NAPLES, Fla. – Jet lag? What jet lag?
For the 38 players who flew nearly 15,000 miles from last week’s Blue Bay LPGA event in China to this week’s CME Group Tour Championship in Naples, fatigue was a concern. Even with Blue Bay ending on Saturday, jet lag figured to be an issue.
But you wouldn’t know it looking at the leaderboard.
Amy Olson was among players making the long flight from China, and she opened with a 9-under-par 63 Thursday, moving her into a tie for the lead at Tiburon Golf Club.
Is she immune to jet lag?
“I don’t know,” Olson said. “This is actually the first day I slept to my alarm. So, that was nice to get a good night’s sleep. It helps to have a tournament, just to get back on schedule.”
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It is an issue, though.
“Staying focused out there is tough,” said Bronte Law, who opened with a 69 after playing in China last week. “But it’s part of the job. You just have to get on with it.
“You try to maintain you’re energy levels with food and make sure you’re hydrated. I haven’t struggled as much as I thought I would, but there are moments where you feel like you’re kind of lapsing.”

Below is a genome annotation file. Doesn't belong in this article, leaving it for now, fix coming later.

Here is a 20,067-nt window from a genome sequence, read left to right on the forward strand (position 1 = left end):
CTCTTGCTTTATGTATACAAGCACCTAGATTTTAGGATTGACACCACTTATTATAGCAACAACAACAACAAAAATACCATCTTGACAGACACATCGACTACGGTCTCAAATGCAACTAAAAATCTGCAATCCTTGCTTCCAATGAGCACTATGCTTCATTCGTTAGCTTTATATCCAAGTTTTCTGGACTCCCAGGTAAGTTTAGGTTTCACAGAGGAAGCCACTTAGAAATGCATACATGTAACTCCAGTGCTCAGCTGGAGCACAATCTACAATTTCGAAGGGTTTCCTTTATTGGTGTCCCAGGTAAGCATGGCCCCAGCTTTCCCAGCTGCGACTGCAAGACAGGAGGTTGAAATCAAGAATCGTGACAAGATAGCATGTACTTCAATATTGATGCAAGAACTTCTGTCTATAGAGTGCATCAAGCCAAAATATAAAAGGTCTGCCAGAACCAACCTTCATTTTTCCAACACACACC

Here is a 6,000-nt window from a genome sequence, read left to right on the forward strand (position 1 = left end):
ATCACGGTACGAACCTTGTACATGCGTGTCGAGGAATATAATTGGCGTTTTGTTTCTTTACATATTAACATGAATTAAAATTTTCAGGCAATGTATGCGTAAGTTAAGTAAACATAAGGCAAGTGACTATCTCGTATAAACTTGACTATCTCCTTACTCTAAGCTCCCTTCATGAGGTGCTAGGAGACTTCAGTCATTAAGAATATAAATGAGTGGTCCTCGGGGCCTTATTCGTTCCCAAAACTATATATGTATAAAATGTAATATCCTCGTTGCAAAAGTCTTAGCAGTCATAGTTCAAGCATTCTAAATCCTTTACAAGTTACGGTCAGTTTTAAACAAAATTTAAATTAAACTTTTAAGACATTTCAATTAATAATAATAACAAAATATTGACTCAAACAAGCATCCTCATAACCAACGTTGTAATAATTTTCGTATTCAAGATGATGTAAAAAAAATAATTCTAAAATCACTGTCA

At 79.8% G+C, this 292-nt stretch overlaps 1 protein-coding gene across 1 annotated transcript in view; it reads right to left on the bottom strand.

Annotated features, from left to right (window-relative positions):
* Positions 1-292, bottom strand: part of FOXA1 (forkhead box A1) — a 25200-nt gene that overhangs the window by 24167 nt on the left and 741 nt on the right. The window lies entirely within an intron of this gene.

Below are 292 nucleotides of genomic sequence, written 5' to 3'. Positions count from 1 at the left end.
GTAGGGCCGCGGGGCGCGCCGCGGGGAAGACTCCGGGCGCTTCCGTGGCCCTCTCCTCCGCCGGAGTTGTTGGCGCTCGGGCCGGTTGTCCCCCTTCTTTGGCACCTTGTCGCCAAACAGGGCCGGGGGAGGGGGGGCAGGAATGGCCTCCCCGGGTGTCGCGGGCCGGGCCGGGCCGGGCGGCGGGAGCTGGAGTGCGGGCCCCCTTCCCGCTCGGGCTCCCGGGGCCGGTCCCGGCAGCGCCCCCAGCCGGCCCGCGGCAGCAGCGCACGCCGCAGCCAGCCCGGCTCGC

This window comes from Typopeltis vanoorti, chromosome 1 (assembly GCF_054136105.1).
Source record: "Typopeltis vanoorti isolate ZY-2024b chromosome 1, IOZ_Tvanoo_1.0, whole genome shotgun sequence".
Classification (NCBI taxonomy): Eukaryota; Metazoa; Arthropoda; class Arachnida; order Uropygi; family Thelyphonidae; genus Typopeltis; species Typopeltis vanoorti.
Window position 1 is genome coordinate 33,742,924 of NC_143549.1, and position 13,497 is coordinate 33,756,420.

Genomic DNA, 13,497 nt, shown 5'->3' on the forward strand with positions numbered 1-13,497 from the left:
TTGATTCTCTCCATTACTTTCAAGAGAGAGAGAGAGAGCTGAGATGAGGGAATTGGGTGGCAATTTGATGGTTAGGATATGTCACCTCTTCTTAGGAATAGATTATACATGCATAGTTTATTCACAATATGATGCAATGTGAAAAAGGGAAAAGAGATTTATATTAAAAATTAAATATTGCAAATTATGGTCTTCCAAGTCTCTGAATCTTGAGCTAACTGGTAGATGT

With the LPGA announcing that the purse will double at next year’s CME Group Tour Championship – with the winner’s check bumped to $1.5 million, the largest in the history of women’s golf – questions arise over how that might affect the fall Asian swing. Will players be tempted to play fewer events on that swing, to conserve some energy for the big payday in Naples?
With the Race to the CME Globe overhaul, the season-long points race will only be used to determine the top 60 who will earn invites to the CME Group Tour Championship. Once the event begins in Naples, the points will be scrapped, with everyone in the field having a chance to win the $1.5 million winner’s check.
CME Group CEO Terry Duffy was asked whether his big payday may hurt the Asian swing.
“This is going to bolster the last three events in Asia, because if you’re sitting there at No. 100, you want to figure out how to get to be No. 60 by participating in these events, knowing there is a million-five a week later,” Duffy said. “So, you’ll take the jet lag and play hard at these last couple events. I think it’s really going to help bolster some the other events.”